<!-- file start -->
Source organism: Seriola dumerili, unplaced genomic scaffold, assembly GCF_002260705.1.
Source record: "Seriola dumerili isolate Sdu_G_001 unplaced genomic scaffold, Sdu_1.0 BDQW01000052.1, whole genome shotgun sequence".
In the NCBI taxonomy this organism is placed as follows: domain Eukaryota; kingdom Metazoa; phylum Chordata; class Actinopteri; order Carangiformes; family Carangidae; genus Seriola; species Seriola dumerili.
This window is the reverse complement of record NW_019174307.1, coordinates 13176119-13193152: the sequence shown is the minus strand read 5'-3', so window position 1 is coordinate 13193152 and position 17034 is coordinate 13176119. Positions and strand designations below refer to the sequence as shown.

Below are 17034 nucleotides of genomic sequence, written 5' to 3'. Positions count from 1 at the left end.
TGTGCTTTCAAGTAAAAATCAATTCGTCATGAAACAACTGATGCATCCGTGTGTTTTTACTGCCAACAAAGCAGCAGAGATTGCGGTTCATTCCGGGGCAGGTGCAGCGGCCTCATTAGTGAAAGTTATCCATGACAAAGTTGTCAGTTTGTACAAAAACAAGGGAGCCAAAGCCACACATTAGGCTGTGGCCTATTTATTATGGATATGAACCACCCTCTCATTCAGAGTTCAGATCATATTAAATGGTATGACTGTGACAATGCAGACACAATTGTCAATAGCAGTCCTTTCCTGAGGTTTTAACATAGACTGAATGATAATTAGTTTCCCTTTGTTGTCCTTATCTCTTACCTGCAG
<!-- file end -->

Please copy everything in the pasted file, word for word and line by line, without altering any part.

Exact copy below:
Source organism: Seriola dumerili, unplaced genomic scaffold, assembly GCF_002260705.1.
Source record: "Seriola dumerili isolate Sdu_G_001 unplaced genomic scaffold, Sdu_1.0 BDQW01000052.1, whole genome shotgun sequence".
In the NCBI taxonomy this organism is placed as follows: domain Eukaryota; kingdom Metazoa; phylum Chordata; class Actinopteri; order Carangiformes; family Carangidae; genus Seriola; species Seriola dumerili.
This window is the reverse complement of record NW_019174307.1, coordinates 13176119-13193152: the sequence shown is the minus strand read 5'-3', so window position 1 is coordinate 13193152 and position 17034 is coordinate 13176119. Positions and strand designations below refer to the sequence as shown.

Below are 17034 nucleotides of genomic sequence, written 5' to 3'. Positions count from 1 at the left end.
TGTGCTTTCAAGTAAAAATCAATTCGTCATGAAACAACTGATGCATCCGTGTGTTTTTACTGCCAACAAAGCAGCAGAGATTGCGGTTCATTCCGGGGCAGGTGCAGCGGCCTCATTAGTGAAAGTTATCCATGACAAAGTTGTCAGTTTGTACAAAAACAAGGGAGCCAAAGCCACACATTAGGCTGTGGCCTATTTATTATGGATATGAACCACCCTCTCATTCAGAGTTCAGATCATATTAAATGGTATGACTGTGACAATGCAGACACAATTGTCAATAGCAGTCCTTTCCTGAGGTTTTAACATAGACTGAATGATAATTAGTTTCCCTTTGTTGTCCTTATCTCTTACCTGCAG